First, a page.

The impact of Covid-19, devastating effects of climate change and natural disasters and the fragile economic health of the Pacific region were the topics of discussion at the second virtual Forum Foreign Ministers Meeting held yesterday.
Prime Minister Mark Brown in his capacity as Minister of Foreign Affairs and Immigration led the Cook Islands delegation.
This is the second meeting of Foreign Ministers that’s been necessary to convene this year, taking place virtually via Zoom technology due to border closures.
The earlier meeting, held in July, culminated in Foreign Ministers establishing the Pacific Humanitarian Pathway on Covid-19, which has proven instrumental in moving much needed medical and humanitarian supplies and Pacific people across the region.
Prominently featured in the discussions was the three-prong crisis facing the region - the impact of Covid-19, the devastating effects of climate change and natural disasters and the fragile economic health of the region because of inherent vulnerabilities.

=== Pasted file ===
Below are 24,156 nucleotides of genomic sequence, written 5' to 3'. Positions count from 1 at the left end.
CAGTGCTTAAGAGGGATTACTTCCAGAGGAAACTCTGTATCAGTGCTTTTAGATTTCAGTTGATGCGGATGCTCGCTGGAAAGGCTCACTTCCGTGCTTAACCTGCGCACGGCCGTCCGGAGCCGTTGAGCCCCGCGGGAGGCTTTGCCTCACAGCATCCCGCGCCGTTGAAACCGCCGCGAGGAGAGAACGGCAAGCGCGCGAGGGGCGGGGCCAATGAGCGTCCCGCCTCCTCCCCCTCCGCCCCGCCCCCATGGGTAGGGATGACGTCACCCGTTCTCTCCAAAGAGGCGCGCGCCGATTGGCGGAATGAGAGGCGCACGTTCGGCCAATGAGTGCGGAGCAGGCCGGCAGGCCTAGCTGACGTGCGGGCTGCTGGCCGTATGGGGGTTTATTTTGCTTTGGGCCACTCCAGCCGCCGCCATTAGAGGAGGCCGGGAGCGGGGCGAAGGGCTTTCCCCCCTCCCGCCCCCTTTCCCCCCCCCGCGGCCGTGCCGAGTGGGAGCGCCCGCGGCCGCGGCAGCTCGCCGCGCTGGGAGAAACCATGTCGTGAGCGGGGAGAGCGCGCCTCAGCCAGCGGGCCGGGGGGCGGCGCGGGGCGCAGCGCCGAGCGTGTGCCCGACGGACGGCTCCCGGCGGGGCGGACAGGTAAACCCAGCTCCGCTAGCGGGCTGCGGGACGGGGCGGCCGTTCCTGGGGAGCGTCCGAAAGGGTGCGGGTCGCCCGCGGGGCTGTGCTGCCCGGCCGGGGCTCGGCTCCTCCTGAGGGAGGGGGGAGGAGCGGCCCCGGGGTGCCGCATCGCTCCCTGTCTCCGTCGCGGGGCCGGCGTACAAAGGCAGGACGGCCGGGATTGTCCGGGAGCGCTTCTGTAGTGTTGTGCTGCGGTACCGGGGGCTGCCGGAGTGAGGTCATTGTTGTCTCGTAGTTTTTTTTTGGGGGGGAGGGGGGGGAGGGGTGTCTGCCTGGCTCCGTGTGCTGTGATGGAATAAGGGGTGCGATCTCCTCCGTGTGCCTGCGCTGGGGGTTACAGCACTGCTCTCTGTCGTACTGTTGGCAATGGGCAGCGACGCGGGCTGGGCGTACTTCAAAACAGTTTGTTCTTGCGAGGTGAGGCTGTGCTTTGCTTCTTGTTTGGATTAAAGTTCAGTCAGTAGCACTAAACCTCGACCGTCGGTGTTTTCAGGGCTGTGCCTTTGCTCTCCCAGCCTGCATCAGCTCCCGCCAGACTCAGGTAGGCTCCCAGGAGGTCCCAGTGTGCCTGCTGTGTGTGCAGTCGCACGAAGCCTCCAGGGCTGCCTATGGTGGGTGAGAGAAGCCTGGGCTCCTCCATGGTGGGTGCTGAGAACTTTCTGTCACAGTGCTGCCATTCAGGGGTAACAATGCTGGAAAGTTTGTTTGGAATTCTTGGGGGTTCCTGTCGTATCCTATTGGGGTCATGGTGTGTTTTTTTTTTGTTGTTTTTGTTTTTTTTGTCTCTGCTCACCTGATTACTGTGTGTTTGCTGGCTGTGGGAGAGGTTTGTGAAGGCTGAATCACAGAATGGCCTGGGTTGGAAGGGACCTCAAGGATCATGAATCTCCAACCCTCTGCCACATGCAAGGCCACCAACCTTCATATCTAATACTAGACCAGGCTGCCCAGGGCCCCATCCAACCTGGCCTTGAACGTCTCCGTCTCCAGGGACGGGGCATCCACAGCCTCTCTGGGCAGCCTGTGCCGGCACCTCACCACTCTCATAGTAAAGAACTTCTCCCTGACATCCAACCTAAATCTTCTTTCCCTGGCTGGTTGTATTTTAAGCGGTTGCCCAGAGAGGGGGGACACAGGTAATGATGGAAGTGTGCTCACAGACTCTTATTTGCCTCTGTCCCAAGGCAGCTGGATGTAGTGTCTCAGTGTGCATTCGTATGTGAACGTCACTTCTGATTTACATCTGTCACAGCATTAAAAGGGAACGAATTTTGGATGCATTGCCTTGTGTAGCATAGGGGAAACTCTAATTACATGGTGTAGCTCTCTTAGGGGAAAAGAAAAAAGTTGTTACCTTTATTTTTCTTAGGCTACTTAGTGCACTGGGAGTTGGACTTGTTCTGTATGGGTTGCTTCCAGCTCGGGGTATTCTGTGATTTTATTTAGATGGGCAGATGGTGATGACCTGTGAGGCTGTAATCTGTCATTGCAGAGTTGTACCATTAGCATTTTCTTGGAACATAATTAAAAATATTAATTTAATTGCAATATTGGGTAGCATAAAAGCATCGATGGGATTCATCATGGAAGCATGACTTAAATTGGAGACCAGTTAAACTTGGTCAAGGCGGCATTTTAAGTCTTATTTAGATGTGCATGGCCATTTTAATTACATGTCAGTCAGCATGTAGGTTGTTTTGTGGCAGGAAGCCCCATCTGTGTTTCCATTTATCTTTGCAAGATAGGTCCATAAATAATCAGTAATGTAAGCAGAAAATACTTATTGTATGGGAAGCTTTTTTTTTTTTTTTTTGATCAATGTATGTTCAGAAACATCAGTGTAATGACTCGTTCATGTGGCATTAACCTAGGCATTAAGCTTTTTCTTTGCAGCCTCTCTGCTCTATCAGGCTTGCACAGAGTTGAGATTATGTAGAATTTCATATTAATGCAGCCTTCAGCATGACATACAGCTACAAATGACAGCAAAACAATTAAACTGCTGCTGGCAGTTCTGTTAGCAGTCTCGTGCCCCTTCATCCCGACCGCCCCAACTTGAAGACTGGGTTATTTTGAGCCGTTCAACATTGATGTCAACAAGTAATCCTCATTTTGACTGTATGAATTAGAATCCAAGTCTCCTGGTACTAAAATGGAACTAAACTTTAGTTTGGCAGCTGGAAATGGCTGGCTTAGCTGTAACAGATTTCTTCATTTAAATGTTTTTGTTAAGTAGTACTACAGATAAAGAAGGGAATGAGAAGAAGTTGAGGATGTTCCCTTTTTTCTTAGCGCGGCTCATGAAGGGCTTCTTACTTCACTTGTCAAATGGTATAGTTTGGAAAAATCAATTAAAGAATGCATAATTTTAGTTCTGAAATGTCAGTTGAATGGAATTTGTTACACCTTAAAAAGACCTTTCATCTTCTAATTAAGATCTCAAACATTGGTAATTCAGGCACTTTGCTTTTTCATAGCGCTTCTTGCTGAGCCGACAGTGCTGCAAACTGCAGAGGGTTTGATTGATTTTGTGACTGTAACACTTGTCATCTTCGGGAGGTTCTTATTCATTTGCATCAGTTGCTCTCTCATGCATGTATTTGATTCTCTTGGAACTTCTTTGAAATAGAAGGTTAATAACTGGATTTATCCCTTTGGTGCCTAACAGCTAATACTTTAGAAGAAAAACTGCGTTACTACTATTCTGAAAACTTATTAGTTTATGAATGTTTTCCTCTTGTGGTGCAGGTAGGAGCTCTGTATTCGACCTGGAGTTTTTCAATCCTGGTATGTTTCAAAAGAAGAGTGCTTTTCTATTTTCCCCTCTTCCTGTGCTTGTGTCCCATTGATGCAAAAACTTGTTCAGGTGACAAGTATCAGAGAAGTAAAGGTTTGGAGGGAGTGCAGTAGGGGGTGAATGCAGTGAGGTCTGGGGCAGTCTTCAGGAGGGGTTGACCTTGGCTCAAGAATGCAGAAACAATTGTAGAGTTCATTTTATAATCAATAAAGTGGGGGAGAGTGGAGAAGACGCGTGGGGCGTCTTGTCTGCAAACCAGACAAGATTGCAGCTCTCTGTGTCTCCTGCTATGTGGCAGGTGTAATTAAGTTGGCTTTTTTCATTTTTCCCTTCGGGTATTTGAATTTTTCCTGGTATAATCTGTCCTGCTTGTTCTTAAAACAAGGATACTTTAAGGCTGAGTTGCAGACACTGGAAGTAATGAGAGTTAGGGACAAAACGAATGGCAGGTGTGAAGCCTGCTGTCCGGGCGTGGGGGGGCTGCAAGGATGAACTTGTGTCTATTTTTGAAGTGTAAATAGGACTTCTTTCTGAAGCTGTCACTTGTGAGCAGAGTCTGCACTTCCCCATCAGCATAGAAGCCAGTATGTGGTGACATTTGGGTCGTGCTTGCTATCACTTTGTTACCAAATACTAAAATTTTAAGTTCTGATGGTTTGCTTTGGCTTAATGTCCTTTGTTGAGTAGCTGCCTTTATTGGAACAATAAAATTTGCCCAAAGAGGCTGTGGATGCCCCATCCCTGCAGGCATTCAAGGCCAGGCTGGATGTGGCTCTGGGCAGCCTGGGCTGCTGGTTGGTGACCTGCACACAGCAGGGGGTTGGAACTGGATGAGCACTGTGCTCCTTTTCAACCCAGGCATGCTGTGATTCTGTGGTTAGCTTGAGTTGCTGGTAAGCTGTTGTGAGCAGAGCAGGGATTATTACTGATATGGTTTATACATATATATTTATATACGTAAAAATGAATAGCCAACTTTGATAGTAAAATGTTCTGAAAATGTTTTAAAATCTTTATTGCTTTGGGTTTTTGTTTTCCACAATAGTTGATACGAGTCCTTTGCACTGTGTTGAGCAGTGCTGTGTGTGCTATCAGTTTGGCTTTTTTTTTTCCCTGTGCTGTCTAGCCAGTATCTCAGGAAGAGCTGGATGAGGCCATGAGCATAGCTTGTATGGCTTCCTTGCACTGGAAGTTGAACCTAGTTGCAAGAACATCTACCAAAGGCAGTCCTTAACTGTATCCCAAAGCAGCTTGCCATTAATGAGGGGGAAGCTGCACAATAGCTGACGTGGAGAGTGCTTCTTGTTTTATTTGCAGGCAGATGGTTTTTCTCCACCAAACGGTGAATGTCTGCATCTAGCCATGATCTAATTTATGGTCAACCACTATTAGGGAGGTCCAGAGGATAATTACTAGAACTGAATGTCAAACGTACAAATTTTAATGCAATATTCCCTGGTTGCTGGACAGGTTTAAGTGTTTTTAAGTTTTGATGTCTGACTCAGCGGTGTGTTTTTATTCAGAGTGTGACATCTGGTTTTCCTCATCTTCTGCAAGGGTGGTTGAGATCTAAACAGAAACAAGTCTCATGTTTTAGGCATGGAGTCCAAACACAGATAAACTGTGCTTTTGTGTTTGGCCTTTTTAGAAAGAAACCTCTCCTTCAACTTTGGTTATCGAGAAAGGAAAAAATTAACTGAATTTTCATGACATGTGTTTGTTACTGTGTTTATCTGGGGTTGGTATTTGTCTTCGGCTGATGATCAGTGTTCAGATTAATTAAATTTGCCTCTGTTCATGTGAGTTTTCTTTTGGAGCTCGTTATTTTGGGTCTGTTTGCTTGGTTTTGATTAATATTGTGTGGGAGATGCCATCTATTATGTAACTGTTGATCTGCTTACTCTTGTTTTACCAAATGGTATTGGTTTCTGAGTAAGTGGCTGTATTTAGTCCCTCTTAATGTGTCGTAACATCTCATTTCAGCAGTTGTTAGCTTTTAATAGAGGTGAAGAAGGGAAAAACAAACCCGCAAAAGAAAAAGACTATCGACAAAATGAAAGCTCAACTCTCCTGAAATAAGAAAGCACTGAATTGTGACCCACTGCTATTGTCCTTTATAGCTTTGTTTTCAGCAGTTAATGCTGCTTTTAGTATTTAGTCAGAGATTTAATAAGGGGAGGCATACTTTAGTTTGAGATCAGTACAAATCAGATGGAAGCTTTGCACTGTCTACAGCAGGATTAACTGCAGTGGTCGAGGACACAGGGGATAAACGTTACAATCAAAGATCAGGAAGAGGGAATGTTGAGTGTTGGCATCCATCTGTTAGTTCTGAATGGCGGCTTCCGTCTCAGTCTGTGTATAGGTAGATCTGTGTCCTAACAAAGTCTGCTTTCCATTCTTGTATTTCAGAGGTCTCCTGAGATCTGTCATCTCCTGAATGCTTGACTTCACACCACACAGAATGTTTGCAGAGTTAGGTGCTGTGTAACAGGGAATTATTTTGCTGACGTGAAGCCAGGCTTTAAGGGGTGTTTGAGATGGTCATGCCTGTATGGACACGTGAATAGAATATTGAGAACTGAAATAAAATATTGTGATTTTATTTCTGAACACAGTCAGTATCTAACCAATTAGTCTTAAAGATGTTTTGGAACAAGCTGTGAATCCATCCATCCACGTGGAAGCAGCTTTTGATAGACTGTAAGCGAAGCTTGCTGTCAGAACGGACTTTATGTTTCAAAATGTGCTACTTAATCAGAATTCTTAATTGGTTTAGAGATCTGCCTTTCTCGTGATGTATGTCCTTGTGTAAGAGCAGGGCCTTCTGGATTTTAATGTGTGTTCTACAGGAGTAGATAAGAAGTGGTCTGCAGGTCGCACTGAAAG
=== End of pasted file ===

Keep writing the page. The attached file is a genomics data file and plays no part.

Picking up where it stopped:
PM Brown said: “These three regional security threats are recognised as security threats in our own draft National Security Policy and the Cook Islands must work collaboratively with other Forum member countries and others if we are to going to overcome those threats and protect and promote our national and regional security.”
Also on the agenda were efforts to achieve the regional 2050 Vision for the Blue Pacific continent.
This is of great importance for the Cook Islands, said Brown.
“For the people of the Cook Islands our ocean resources are not only our heritage from our ancestors but also our source of wealth,” he said.
“We must harvest the resources of the ocean in a sustainable manner, adopting a precautionary approach based on the best scientific, technical and legal advice. And we must do so in ways that complement and support best practice throughout our region so that our entire Pacific family can benefit.”
Assessing the regional situation, Brown observed that the region was in uncertain and challenging times and the need for unity was greater than ever.
“We are entering a period of uncertainty in which our regional cohesion and concept of the Pacific family are under threat,” he said.
“In the past, we used to be able to reinforce our ties through regular meetings and face-to-face conversations on all sorts of issues, which reinforced our togetherness.
“In the face of the diverse threats we face today, we must make special efforts to maintain our unity and decision-making for the benefit of the region as a whole. It is only in this way that we, the people of the Blue Pacific continent will not only survive but thrive in the years to come.”